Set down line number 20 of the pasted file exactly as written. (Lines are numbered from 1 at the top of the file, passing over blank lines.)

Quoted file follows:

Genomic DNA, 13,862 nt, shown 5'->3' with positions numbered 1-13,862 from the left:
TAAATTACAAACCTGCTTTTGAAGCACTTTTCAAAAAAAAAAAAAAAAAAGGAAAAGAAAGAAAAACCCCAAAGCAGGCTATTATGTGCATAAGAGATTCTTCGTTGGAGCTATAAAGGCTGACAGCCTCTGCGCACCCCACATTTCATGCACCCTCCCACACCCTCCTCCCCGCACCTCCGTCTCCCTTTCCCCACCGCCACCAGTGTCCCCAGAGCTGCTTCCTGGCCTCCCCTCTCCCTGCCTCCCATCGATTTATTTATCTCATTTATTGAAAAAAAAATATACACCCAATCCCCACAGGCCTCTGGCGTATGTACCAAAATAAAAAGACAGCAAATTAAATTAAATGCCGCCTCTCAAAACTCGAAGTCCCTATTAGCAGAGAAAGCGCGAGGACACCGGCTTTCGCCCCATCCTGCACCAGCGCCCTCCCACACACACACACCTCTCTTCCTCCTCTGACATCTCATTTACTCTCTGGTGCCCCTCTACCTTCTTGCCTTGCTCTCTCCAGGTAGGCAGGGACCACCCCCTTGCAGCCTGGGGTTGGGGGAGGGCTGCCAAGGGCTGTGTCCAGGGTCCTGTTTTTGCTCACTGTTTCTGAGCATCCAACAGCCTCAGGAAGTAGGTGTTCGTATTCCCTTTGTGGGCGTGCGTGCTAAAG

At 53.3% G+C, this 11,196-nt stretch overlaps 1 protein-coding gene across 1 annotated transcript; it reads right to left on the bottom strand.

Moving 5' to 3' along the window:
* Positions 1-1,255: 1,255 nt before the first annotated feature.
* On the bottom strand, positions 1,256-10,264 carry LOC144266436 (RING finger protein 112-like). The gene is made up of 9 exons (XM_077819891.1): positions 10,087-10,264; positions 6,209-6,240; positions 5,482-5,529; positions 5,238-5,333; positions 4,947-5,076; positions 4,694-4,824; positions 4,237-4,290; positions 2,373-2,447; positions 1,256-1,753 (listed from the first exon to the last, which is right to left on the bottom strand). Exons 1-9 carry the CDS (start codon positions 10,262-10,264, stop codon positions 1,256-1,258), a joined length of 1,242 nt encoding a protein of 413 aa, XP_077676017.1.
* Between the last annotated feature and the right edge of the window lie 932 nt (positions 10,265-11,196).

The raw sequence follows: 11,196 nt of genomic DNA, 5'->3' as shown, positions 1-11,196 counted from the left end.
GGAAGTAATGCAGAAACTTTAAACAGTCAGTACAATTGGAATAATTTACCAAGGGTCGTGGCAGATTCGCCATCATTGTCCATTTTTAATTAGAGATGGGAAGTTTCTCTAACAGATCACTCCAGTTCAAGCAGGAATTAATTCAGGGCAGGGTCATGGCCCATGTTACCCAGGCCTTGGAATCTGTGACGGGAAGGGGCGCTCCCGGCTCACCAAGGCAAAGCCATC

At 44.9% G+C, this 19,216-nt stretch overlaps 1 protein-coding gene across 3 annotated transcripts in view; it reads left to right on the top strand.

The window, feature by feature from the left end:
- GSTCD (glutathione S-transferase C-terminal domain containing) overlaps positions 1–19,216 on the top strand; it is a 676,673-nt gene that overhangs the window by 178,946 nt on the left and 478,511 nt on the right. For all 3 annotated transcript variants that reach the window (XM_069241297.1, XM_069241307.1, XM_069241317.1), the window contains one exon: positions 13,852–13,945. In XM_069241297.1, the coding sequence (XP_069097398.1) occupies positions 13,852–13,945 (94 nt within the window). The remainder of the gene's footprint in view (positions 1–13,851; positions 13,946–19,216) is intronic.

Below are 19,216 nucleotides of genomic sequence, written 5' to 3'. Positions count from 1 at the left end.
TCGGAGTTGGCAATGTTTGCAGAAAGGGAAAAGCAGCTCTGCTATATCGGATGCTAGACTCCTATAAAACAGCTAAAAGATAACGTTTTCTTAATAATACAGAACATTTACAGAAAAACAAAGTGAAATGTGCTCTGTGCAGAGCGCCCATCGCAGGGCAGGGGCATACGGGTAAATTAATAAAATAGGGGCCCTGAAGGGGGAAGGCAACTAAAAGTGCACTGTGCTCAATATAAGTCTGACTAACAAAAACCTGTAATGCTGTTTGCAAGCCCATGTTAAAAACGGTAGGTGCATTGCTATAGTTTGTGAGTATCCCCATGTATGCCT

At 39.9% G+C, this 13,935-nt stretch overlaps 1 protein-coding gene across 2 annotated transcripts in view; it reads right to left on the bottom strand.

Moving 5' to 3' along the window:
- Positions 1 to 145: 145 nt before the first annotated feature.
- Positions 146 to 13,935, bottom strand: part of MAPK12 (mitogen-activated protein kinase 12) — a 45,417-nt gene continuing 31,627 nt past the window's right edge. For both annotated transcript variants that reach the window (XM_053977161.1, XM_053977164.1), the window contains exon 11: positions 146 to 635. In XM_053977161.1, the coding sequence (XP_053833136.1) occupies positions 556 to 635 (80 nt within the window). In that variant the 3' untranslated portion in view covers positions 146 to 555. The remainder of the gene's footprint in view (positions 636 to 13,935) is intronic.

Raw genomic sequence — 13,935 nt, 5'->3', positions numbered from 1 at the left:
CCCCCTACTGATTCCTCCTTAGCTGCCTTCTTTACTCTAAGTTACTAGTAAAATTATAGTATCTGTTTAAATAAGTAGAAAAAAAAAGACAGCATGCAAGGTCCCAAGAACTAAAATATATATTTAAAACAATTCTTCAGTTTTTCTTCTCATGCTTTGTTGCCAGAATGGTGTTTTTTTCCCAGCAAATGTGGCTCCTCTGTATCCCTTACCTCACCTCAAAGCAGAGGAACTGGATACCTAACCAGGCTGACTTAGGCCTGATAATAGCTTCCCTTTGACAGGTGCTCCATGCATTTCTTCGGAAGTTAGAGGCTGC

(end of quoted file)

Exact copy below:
CCCCCTACTGATTCCTCCTTAGCTGCCTTCTTTACTCTAAGTTACTAGTAAAATTATAGTATCTGTTTAAATAAGTAGAAAAAAAAAGACAGCATGCAAGGTCCCAAGAACTAAAATATATATTTAAAACAATTCTTCAGTTTTTCTTCTCATGCTTTGTTGCCAGAATGGTGTTTTTTTCCCAGCAAATGTGGCTCCTCTGTATCCCTTACCTCACCTCAAAGCAGAGGAACTGGATACCTAACCAGGCTGACTTAGGCCTGATAATAGCTTCCCTTTGACAGGTGCTCCATGCATTTCTTCGGAAGTTAGAGGCTGC